The Road to Jonestown: Jim Jones and Peoples Temple
By Jeff Guinn
Simon and Schuster, 544 pp., $28.
When the news filtered out of the deep jungles of Guyana in November 1978, it seemed too horrific to believe. More than 900 members of the Peoples Temple Church — including nearly 300 infants and children — were dead in an apparent mass suicide-by-poison-liquid-ingestion (or was it mass murder?) helmed by their charismatic but controlling leader, the Reverend Jim Jones.
By the time workers reached neatly laid-out bodies, nature had taken its course to the hellish scene, and two-thirds of the 918 dead were never legally identified. And many showed signs of going to their deaths less than willingly.
Also among the dead was a U.S. Congressman, Leo Ryan, who was on a fact-finding mission at the behest of concerned relatives back in California, and an NBC news crew documenting the visit, who had been shot to death on a tiny airstrip trying to leave with some Church members.
The latter were desperate to escape not only the primitive conditions of the compound, but the increasingly erratic, fatalistic and doom-laden prophecies of Jones – though they had all willingly followed them to the South American jungle in an effort to build a “Promised Land.” The name he bestowed on this colony was – of course – Jonestown.
As shocking as this cult’s action was at the time, perhaps the event’s greatest legacy has turned out to be the phrase in the vernacular “Don’t drink the Kool-Aid” – meaning don’t swallow or follow a leader’s claims blindly.
But as peerless journalist Guinn – who has also written about Bonnie and Clyde and Charles Manson – reveals here, that brand has gotten a bad rap all these years. The 1,800 doses of cyanide purchased by mail order for $8.85 were actually mixed in the less-expensive powdered drink Flavor Aid.
Road to Jonestown is a bumpy but utterly compelling ride in telling the tale of how a boy preacher obsessed with death, control and sex convinced so many (including many blacks and browns) to follow him with his unique mixture of scripture and socialism in which God, Christ and Lenin had equal billing. That he insisted his followers among various churches in various states call him “Father” should also be telling.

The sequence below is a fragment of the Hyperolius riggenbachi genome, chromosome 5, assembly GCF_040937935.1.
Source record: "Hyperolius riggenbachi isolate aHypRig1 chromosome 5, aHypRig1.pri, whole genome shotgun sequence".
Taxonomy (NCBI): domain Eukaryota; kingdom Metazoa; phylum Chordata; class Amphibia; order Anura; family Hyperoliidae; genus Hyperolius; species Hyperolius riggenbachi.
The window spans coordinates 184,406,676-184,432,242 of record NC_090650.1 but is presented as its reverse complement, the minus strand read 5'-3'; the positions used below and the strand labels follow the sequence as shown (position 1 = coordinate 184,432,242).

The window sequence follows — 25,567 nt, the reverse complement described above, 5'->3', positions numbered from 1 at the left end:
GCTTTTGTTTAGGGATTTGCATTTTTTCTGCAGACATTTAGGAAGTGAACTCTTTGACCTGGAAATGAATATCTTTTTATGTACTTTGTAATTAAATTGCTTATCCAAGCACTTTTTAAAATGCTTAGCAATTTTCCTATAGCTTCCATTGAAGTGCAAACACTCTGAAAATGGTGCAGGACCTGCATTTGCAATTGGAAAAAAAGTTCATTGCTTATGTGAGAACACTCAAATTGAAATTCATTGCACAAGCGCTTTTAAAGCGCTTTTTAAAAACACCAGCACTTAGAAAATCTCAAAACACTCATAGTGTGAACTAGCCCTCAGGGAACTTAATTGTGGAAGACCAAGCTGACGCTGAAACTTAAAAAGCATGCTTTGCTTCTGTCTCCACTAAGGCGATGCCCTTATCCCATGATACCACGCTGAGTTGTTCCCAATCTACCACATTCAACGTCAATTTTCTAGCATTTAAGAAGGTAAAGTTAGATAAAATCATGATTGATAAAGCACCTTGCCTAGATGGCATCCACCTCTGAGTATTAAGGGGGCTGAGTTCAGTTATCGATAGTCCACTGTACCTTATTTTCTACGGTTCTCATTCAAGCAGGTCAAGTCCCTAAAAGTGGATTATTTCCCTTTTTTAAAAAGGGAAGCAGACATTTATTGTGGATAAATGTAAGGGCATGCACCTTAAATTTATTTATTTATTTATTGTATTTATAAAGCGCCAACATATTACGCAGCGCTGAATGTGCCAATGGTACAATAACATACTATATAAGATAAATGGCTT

Guinn notes that Jones's horrific parental situation as a child led the young man to find solace in religion – though to a point where he would hold funeral services for animals, pretend he was Hitler and lecture teen friends about sexual practices.
At first in Indianapolis, Jones seemed like a normal preacher, albeit one hell-bent on promoting racial integration in society and his ministry, as well as offering programs for health and legal services and drug counseling.
But in further building his ministry, Jones became obsessed with faith healing, producing various body parts of chickens as proof of “cancers” he had pulled from the bodies of parishioners in on the scam.
He was also increasingly demanding of his people: It was said he
Guinn details the single time that Jones and busloads of his flock appeared in Houston, in 1971 at the invitation to speak at an African-American church curious about the Peoples Temple.
But rather than deliver a “regular” Bible sermon, Jones began a diatribe about the U.S. government and a “Sky God” worshipped by fools. Then, when he opined that the world was fast approaching a secular and spiritual disaster, he was asked to leave. Returning to his home base, he told followers that black Baptists in Houston had fallen under the control of the Ku Klux Klan.
By the time the Peoples Temple (and its people) started relocating from its last home of San Francisco to Guyana, Jones had also fully embraced megalomania, fueled by his “visions,” often coming after a huge and consistent intake of pills, including amphetamines. But as living conditions deteriorated in the “Promised Land” and Jonestown residents were commanded to beg for food and money from the natives of slums in nearby towns, things went downhill rapidly as relatives of Temple members began to make noise in the U.S.
Jones had often preached about a Masada-style mass suicide as a protest against enemies both real and imagined, and after the killing of Ryan, he had all the impetus he needed.
Using detailed research – including scores of interviews with parishioners and Jonestown survivors (not everyone drank the Kool…err, Flavor Aid), Guinn gets to many who have never before spoken of their harrowing experiences. And with this book, readers get to know the man behind the oft-heard phrase, and how Jim Jones's Cult of Personality could hold charity, love, megalomania and death in equal embrace. A harrowing tale.
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